The Squam Conservation Internship provides skills and experience for future conservation professionals while working as the driving force behind the SLA’s conservation mission. This volunteer internship provides hands-on conservation work experience and certifications over a broad range of activities. Interns serve as campsite hosts and caretakers at our backcountry campsites, work toward the eradication of variable milfoil, help preserve loon populations on Squam, engage both youth and adults in environmental education, and perform other conservation duties such as shoreline restoration and trail maintenance and construction. Squam Conservation Interns also regularly write about their experiences in the Squam Watershed. Learn more about the internship program here.
August 5, 2016
Trail work is one of the more grueling tasks that we interns get to perform for the Squam Lakes Association. It requires us to carry loppers, fire rakes, pick mattocks and other heavy tools up and down our 50 miles of trails in order to keep them in good working condition for public use. Last Thursday, I worked with a couple other interns on maintaining the Crawford Ridgepole Trail in preparation for the Squam Ridge Race taking place in September. We worked for about five hours and made it from where Old Mountain Road connects to the Crawford Ridgepole Trail to a little before Webster Mountain’s summit. This five hours of work out, was only about a 45-minute hike back to our starting location.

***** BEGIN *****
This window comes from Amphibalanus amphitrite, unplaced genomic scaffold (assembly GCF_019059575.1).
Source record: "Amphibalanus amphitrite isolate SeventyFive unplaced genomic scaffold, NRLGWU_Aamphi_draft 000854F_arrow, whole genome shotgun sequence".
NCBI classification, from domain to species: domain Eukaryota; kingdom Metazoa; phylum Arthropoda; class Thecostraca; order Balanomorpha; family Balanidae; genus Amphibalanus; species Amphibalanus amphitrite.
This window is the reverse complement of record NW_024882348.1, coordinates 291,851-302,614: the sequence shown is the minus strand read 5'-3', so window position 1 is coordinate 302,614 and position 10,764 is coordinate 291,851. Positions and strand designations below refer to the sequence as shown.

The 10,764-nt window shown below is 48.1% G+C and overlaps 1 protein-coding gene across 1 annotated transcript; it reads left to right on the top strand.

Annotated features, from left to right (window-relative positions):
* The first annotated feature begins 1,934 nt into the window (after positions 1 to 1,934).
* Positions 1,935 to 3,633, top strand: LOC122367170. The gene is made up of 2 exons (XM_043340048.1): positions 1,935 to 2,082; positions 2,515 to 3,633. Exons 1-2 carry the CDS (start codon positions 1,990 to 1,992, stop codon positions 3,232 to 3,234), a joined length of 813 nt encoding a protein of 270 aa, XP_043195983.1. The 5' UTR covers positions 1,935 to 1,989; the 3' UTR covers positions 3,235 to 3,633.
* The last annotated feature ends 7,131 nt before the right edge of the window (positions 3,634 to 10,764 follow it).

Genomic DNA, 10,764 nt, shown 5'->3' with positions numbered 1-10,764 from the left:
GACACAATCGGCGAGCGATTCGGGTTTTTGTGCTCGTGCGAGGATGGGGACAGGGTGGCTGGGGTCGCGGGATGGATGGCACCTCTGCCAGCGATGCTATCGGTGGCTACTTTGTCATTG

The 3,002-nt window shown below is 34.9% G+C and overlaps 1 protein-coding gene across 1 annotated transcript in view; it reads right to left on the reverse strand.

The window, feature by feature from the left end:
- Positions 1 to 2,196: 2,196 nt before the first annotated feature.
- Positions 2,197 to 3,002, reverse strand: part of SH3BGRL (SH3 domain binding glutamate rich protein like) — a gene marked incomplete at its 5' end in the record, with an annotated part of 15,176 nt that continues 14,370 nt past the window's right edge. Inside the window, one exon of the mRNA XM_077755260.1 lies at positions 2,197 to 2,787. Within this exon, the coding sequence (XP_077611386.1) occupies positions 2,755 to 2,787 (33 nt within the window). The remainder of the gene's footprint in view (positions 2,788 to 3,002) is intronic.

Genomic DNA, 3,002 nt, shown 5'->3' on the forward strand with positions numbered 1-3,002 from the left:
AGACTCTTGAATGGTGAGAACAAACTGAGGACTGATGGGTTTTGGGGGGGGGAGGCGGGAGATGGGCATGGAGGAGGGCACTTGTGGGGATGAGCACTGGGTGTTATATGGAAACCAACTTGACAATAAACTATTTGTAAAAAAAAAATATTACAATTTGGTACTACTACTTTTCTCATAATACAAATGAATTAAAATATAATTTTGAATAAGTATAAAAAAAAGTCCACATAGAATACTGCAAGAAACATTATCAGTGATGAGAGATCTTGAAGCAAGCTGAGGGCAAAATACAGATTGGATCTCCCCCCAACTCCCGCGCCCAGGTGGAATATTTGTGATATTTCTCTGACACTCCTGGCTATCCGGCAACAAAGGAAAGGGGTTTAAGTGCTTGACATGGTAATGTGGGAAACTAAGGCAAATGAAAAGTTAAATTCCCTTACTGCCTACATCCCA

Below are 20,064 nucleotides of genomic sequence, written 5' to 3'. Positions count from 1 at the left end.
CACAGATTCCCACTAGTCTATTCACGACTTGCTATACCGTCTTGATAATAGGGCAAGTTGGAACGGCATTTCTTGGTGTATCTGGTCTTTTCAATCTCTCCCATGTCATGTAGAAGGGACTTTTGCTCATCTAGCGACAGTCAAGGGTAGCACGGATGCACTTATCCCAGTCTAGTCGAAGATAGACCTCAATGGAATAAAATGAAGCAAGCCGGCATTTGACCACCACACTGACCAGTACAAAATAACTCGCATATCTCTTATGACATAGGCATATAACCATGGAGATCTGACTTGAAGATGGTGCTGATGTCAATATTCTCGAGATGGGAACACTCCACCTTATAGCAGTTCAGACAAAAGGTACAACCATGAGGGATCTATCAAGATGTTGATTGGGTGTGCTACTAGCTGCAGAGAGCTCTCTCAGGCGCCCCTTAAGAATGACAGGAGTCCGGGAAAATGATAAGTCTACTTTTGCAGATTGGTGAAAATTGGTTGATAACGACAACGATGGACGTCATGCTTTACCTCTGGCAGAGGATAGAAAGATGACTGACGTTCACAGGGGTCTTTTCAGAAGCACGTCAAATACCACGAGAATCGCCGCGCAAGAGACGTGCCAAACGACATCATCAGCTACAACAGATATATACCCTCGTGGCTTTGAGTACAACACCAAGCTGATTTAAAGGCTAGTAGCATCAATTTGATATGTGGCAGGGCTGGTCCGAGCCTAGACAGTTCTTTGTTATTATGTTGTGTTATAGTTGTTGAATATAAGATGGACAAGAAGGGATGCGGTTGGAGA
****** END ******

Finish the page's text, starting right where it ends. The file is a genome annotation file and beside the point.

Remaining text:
This is one of the main problems that arises with trail work: time. Going on a normal hike, even carrying all the supplies, takes a fraction of the time that the same hike takes while working. Last Thursday we had the benefit of working on the ridge where there were no water bars that needed clearing. Water bars are set up on slopes to direct water off the trail. Even though we haven’t had the pleasure of doing this yet, these water bars have to be set up by hand, digging deep holes and placing heavy rocks into them.
All the trails the SLA is in charge of maintaining cannot be managed just by the SLA staff alone. This is why we try our best as interns to work with our supervisors and coordinate with Brian, our volunteer coordinator, when we go out to work on trails. Having volunteers to help out not only makes the work load easier on everyone, but it also enables us to cover more ground in a shorter amount of time. If three people working could cover about two miles of trail work in five hours, just imagine what simply a few volunteers could help us to achieve.
Properly maintained trails help direct hikers so that they don’t become lost, and limits the possibility of hikers walking off-trail and over the vegetation in the area. This is good for both small ferns and mosses, but also larger trees. If foot traffic is allowed to surround a tree, the dirt wears thin, and exposes the root system. Then the hikers will walk directly on top of the roots, slowly causing damage to them, and the tree as a whole. Trail work helps maintain the integrity of the natural landscape for all of us to enjoy.
Maggie G. was born and raised in Rumney, NH and is now a Senior attending the State University of New York at Oswego, NY.